Even with such a mother, Dr. Bieber says, a boy can grow up to normal adulthood if he has a warm affectionate father to set an example of masculinity and counteract the mother's influence. But the typical father of the homosexual, far from liking and supporting his son, turned out to be either totally uninterested in the boy or actively hostile. Often the father was jealous and given to disparagement and ridicule. The boy feared his father and often intensely hated him. Babied and demasculinized by his mother, despised by his father, he arrived at adolescence "beset by feelings of inadequacy, impotence and self-contempt"--and was an eager recruit to the "less threatening atmosphere" of the homosexual world. Not one of the 106 homosexuals studied, Dr. Bieber reported, had a relationship with either mother or father that could by any stretch of the imagination be called normal.

In Dr. Bieber's view, of course, homosexuals are psychologically sick, the emotionally disturbed offspring of emotionally disturbed parents. He believes strongly that the homosexual society is "neither healthy nor happy," and that indeed the very term "gay world" is only a flippant and rather pathetic attempt to cover up deep and chronic feelings of pathological depression. Most analysts, psychiatrists and psychologists tend to agree. (A well-known psychologist and sexologist once began an address to the Mattachine Society with the comment "I used to think that all homosexuals were neurotic." His audience greeted his apparent change of heart with applause--but he immediately chilled them by adding "I now believe that homosexuals in most instances are borderline psychotics.")

Most of the speculation about the mental state of homosexuals, however, comes from therapists who have treated homosexual patients--and thus involves the possibility of built=in bias which worries some of the experts. One skeptic, Analyst Ernest van den Haag was once told by a colleague, "All my homosexual patients, you know, are quick sick." "Ah, yes," said Dr. van den Haag, but so are all my heterosexual patients.

Seeking information about the great majority of homosexuals who have never visited a therapist, a Los Angeles psychologist named Dr. Evelyn Hooker once managed to find 30 such men, then matched them as nearly as she could by age intelligence and education, with 30 other men. She gave both groups a series of personality tests and submitted the results to a panel of trained scorers--who could find no significant differences between the two groups. This may only prove that personality tests are unreliable, as many scientists suspect, or it may indicate that homosexuals can be just as healthy as anybody else.

Freud did not believe that homosexuals were necessarily sick in a famous letter to the mother of a homosexual who had asked him for help, he wrote, "Homosexuality is assuredly no advantage, but it is nothing to be ashamed of, no vice, no degradation, it cannot be classified as an illness." Nor did that noted anti-Freudian, Dr. Kinsey, regard all homosexuals as psychologically sick. From his interviews with many hundreds of confirmed and part-time homosexuals, Dr. Kinsey concluded that homosexual conduct was simply too widespread, in our own society and others, to be considered neurotic. A new report by his Institute for Sex Research, to be published this fall, will state that many homosexuals "are able to lead useful, well-adjusted lives."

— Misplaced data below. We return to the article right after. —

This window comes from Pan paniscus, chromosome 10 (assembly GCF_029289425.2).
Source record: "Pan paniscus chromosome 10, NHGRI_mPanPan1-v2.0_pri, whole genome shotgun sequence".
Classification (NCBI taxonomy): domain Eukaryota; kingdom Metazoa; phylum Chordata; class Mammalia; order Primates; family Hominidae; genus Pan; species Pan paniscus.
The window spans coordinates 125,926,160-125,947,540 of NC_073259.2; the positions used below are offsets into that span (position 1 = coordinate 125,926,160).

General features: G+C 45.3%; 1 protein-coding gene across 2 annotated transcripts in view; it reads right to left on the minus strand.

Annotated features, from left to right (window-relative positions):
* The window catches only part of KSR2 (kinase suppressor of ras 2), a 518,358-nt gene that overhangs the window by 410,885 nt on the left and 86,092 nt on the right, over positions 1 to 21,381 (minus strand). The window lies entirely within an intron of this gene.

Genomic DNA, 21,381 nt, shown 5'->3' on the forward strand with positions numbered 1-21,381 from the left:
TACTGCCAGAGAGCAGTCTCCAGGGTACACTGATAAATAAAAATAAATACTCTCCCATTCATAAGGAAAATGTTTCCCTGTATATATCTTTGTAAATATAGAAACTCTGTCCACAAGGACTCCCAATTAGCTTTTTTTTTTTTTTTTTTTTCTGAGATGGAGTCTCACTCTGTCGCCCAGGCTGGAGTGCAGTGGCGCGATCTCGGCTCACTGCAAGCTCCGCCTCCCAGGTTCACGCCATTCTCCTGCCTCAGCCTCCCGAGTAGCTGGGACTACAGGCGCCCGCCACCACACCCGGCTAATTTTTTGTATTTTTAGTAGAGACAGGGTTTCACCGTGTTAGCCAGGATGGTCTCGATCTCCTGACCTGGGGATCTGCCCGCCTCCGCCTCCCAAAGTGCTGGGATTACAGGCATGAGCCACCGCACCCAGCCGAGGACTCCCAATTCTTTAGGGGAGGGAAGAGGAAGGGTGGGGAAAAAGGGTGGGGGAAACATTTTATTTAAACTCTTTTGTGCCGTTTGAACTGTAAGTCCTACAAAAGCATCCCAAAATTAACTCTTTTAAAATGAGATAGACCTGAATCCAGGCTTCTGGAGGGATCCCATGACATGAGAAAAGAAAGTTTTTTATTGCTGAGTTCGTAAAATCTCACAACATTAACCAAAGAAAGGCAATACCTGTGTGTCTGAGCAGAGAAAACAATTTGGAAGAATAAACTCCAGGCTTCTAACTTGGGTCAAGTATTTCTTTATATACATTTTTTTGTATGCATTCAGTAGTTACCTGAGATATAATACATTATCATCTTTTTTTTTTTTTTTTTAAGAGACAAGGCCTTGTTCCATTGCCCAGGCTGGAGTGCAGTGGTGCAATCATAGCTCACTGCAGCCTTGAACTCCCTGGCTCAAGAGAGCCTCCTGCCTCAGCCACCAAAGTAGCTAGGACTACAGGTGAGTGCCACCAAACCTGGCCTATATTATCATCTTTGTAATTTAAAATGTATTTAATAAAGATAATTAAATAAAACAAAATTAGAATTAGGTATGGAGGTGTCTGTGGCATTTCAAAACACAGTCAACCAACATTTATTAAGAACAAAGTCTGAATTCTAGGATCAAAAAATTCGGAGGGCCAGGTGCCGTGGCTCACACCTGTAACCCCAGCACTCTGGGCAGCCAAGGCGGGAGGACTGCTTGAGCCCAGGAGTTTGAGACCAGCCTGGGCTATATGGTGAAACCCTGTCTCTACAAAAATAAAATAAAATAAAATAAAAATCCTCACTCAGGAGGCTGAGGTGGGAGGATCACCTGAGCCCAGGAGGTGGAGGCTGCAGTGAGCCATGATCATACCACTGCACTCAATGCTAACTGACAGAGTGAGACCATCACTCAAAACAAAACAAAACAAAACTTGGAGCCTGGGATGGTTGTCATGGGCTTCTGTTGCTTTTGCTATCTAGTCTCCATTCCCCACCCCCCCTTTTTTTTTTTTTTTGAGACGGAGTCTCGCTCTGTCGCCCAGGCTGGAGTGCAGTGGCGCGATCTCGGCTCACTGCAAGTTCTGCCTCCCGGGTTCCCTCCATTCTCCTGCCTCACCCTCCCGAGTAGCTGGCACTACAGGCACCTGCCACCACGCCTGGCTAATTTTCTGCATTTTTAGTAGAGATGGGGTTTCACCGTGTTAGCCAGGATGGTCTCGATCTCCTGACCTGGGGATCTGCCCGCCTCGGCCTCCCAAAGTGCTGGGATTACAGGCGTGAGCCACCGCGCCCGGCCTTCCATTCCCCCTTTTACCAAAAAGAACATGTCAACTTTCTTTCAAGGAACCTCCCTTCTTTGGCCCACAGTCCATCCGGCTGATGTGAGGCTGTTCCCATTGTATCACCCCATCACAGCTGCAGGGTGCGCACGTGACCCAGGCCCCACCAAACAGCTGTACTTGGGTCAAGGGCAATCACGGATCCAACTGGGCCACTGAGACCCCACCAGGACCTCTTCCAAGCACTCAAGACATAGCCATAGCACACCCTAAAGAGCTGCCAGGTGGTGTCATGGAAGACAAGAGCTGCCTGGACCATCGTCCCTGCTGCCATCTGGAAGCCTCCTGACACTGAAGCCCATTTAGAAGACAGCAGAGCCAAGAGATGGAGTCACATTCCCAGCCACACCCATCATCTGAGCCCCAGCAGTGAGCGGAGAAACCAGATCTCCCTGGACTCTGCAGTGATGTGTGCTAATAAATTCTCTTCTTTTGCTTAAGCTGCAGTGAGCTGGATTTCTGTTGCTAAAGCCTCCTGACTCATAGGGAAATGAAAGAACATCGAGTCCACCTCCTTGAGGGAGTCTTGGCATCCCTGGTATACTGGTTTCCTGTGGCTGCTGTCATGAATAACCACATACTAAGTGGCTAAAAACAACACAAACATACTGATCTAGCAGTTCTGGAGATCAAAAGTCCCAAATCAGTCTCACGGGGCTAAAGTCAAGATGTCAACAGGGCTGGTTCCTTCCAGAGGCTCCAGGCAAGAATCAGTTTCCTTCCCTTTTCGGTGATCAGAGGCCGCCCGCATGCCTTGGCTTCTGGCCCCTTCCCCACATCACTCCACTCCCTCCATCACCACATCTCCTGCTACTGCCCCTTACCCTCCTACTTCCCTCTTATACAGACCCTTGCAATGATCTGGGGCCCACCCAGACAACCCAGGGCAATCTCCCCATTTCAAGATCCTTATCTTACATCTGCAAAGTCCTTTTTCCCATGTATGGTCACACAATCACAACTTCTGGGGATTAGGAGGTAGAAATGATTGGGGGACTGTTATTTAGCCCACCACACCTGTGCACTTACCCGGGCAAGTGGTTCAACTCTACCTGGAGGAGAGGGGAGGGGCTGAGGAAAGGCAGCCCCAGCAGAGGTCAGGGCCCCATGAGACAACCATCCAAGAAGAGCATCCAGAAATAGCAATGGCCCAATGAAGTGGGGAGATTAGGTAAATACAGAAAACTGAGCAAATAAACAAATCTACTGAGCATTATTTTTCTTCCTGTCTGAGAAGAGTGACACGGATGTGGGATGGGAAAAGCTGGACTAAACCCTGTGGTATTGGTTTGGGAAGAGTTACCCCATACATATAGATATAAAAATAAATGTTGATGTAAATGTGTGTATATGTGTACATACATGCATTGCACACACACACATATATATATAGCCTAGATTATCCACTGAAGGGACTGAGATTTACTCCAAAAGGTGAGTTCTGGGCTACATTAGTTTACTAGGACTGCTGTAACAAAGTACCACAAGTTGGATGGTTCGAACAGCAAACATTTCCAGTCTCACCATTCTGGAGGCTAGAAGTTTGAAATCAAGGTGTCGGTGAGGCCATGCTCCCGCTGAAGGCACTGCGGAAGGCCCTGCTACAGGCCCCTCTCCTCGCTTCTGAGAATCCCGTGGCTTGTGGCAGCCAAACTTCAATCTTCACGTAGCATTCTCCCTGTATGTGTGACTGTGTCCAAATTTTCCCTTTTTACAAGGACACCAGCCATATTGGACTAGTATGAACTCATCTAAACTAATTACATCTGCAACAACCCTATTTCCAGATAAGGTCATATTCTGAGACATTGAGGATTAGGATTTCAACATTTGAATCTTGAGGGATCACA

How many homosexuals are there in America? Nobody can say for sure. The closest thing to a census was the 1948 Kinsey report, which was based on interviews with 5,000 men. Kinsey estimated that four men in 100 are exclusively homosexual all their adult lives. This would mean that there are currently about 2.3 million confirmed homosexuals over the age of 18 in the U.S. Kinsey also believed that an equal number of men are exclusively homosexual for a period of three years or more at some time in their lives. Dr. Kinsey's is the highest of all the responsible estimates and is possibly exaggerated, as has been noted, by the eagerness of homosexual men to volunteer for the study. Dr. Bieber believes that the number of confirmed homosexuals is closer to 2%--or about 1.2 million Americans over the age of 18.

There are also women homosexuals, of course, but the number is much smaller--by the estimate of the Institute for Sex Research, perhaps only a third or a quarter as high as the figure for men. One reason, some analysts have suggested, is that it is far easier for a woman who is afraid of men to perform adequately in marriage than it is for a man who is afraid of women. At any rate, women homosexuals are not nearly so numerous, promiscuous or conspicuous as their male counterparts, and the various studies have largely ignored them.

Has there been an increase in homosexuality? To any observant person walking around cities like New York and Los Angeles, it would certainly seem so. Many psychiatrists and social scientists agree; Dr. Abram Kardiner, who teaches psychiatry at Emory University, says that the increase in the last quarter century has been "enormous." But there are no figures to prove a rise in homosexuality, and it may be more apparent than real, reflecting simply a more open discussion and practice of homosexuality in keeping with the general sexual frankness of our times. The Institute for Sex Research, whose studies now cover a period of nearly 25 hours, doubts that the proportion of homosexuals in the U.S. has increased at all.